The woes of struggling musicians are exactly what it’s made out to be; they come from everywhere to converge in the big leagues to try to stand out amongst a smattering of hopefuls who all measure similarly in talent and drive to succeed, the chances to ‘make it big’ are undoubtedly bleak. Aaron Bruno knows all too well of that ceaseless narrative. After being in several different bands that eventually met their respective demise, Bruno finally broke his unfortunate streak with AWOLNATION. The band has had a few well-received singles but none more pervasive than the industrial mega hit ‘Sail’, which shone a glaring spotlight on the LA band. However, after years of being in a band, it seems that Bruno is experimenting with a new vision with AWOLNATION’s sophomore Run. JUICE snagged some time to discuss with the humble guy about the new album, his past, and his thoughts on surf rock.
Prior to AWOLNATION, you were a part of many bands, the music moved from punk to grunge to rock that’s influenced by different eras, and currently it’s synth-heavy electrorock. Was the change a natural progression or did you distinctly decide that you wanted to challenge yourself with a new sound?
I think it was a natural progression. Each different band that I was in or each different song that I’ve written was sort of like a time capsule of that period in my life. So, not any of the songs or the sounds that I created were over thought or designed in my head. It wasn’t necessarily the decision I made, it was just the natural progression of the music that I wanted to make, to write and record, it was just simply the next step of my songwriting. I guess that has evolved as I got older and listened to more music and learnt more about songwriting, and hopefully, you know, got better. That’s my main goal – I was just trying to write better songs than the last one that I wrote. And that’s all I focus mostly on.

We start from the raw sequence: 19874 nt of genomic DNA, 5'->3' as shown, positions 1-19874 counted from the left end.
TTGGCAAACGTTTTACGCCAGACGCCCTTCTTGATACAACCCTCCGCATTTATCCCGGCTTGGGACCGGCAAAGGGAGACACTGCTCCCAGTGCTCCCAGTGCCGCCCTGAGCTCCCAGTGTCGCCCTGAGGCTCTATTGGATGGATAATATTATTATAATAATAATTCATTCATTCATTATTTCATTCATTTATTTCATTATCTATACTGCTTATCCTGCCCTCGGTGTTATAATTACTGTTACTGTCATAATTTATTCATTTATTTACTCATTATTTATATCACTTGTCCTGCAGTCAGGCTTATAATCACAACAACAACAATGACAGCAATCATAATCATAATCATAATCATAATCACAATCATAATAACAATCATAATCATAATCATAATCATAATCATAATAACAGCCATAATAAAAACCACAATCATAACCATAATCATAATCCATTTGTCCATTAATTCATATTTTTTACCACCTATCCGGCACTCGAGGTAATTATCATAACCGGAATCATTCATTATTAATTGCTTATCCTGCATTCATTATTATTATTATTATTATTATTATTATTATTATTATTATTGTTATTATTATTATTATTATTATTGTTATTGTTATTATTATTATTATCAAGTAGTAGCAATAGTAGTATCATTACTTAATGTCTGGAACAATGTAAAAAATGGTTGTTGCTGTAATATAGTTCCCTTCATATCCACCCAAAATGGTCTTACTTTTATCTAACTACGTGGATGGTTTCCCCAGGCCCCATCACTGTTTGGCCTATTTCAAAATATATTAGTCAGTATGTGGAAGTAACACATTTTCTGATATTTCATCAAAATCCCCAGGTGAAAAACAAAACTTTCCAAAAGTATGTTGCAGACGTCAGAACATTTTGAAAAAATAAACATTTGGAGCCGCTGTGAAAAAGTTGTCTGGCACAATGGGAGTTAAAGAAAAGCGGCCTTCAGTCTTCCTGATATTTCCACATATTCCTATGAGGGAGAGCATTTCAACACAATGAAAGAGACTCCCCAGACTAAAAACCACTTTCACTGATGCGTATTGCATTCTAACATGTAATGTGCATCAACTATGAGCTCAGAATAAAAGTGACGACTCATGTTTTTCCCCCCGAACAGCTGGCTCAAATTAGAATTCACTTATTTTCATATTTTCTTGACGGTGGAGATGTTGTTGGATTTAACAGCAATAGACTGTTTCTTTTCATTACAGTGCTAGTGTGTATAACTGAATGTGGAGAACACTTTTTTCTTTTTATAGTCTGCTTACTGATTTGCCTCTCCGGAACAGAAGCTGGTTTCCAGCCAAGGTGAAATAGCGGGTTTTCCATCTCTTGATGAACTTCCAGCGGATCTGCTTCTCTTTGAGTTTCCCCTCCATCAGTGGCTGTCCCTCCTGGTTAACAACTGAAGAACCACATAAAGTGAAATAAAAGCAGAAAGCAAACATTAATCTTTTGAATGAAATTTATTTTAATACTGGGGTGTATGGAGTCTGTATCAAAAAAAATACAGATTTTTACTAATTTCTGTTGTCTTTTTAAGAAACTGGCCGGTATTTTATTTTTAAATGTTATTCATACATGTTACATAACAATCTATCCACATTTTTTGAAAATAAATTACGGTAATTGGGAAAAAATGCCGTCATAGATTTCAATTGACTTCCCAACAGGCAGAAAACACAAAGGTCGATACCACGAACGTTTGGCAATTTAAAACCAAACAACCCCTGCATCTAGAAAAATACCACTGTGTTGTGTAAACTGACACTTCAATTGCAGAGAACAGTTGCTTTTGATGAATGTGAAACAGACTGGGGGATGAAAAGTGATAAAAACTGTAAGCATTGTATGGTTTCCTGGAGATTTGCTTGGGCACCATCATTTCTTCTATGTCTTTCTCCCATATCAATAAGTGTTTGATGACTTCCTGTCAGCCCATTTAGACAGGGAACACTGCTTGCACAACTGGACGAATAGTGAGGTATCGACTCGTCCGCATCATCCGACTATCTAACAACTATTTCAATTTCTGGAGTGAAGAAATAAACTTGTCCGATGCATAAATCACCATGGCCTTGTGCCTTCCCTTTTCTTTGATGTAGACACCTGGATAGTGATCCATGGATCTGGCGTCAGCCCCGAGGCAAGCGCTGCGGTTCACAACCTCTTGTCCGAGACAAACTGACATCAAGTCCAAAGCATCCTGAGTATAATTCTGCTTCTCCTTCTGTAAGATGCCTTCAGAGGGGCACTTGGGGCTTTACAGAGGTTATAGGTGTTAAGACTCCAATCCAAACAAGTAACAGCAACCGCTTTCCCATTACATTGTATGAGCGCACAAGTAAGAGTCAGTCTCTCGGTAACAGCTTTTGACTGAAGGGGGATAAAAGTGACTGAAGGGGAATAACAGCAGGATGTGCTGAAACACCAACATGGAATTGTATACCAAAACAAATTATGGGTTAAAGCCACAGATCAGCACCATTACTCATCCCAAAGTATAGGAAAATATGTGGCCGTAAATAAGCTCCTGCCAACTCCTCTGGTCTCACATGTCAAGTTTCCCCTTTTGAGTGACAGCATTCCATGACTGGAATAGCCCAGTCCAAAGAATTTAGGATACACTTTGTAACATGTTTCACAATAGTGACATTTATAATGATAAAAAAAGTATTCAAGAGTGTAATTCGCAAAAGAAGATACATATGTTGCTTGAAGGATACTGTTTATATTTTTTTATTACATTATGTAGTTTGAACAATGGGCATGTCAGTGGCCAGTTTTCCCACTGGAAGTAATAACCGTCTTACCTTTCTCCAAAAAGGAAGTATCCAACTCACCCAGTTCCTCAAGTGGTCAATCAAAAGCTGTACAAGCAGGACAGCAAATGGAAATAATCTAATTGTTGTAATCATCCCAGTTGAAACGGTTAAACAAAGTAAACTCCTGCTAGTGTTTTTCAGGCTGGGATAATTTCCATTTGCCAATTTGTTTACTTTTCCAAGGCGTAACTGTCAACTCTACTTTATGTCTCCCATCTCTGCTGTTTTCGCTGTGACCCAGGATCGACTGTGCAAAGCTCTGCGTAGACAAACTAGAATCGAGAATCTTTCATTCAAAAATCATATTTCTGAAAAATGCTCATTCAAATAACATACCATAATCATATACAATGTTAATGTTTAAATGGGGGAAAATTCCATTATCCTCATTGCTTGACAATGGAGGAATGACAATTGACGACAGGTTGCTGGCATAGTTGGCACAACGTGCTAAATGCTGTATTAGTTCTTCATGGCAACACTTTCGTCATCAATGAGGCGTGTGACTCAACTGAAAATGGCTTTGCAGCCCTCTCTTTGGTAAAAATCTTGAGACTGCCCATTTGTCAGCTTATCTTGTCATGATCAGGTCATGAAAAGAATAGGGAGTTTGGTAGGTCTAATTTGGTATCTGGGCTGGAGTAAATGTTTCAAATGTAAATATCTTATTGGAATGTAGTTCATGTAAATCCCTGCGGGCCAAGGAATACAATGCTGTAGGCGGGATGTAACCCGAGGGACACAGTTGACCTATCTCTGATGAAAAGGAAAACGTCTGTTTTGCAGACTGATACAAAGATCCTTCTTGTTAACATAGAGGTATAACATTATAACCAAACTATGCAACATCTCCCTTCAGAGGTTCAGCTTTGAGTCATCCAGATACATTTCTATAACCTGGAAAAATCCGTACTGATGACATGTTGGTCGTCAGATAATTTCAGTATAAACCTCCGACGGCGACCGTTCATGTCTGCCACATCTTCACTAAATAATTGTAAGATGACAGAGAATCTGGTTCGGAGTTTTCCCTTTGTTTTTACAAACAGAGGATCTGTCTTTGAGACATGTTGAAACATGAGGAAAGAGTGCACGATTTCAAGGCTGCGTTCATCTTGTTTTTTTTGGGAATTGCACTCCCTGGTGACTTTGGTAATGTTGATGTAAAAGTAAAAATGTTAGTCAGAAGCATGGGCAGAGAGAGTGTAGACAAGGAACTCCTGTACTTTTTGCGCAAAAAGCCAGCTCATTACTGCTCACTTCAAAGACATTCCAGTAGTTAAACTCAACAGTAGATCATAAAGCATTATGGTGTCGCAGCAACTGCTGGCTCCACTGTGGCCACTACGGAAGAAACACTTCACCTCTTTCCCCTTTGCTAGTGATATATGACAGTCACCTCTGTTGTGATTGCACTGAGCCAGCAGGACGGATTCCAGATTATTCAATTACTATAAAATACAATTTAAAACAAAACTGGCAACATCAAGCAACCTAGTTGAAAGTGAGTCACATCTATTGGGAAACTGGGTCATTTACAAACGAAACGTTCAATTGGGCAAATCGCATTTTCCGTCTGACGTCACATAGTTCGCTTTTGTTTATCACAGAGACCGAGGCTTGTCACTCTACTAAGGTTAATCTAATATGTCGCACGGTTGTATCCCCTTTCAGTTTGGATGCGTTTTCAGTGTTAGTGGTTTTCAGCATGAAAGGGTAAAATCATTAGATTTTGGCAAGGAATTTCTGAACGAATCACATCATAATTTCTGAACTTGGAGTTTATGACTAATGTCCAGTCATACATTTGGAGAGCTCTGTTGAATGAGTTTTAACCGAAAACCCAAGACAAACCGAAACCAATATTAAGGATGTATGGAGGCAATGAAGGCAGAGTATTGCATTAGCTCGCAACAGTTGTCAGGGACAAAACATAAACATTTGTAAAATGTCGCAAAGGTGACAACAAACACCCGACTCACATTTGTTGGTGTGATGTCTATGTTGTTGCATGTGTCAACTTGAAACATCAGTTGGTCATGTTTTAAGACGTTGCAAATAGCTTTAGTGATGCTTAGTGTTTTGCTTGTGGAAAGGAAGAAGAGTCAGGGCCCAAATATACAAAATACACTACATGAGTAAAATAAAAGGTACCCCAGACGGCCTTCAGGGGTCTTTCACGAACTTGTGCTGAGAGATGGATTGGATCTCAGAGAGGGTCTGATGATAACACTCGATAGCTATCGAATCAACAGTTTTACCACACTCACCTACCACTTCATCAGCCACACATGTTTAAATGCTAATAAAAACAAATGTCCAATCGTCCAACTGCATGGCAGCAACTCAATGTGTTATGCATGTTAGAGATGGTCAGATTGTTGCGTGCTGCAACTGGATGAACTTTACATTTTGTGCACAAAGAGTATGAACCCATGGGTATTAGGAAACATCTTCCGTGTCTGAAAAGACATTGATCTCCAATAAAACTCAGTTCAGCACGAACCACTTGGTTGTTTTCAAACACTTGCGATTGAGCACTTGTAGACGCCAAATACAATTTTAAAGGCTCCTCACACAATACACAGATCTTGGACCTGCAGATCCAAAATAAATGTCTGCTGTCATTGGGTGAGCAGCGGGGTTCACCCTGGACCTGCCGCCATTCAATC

After years of trial and error with different bands, where do you find the strength and determination to soldier on?
Thank you for saying that it was strength, but I just didn’t know what else I was going to do besides music because I sort of put all my heart and soul into that craft and it’s what I know best. So, I just kept plugging away and it ended up working out. It was definitely scary at times but like I said, it’s like my favourite thing to do and it’s what I do best.
We’ve read that Run was created by you alone? Is this true? What was the reasoning behind that decision?
Yes, it is true. Well, on the first record, the songs that I looked back and enjoyed most are, I think, the songs that I recorded myself and produced myself. I would like to extend on that on this new record and sort of accomplish this dream scenario, which was to have no else touch the album besides myself and the engineer I worked with. It was a really great experience and challenging. It was a great opportunity, so I’m glad I went that direction.
The new album is a concept album, and you associated it to a Rage Against The Machine album, would you care to explain?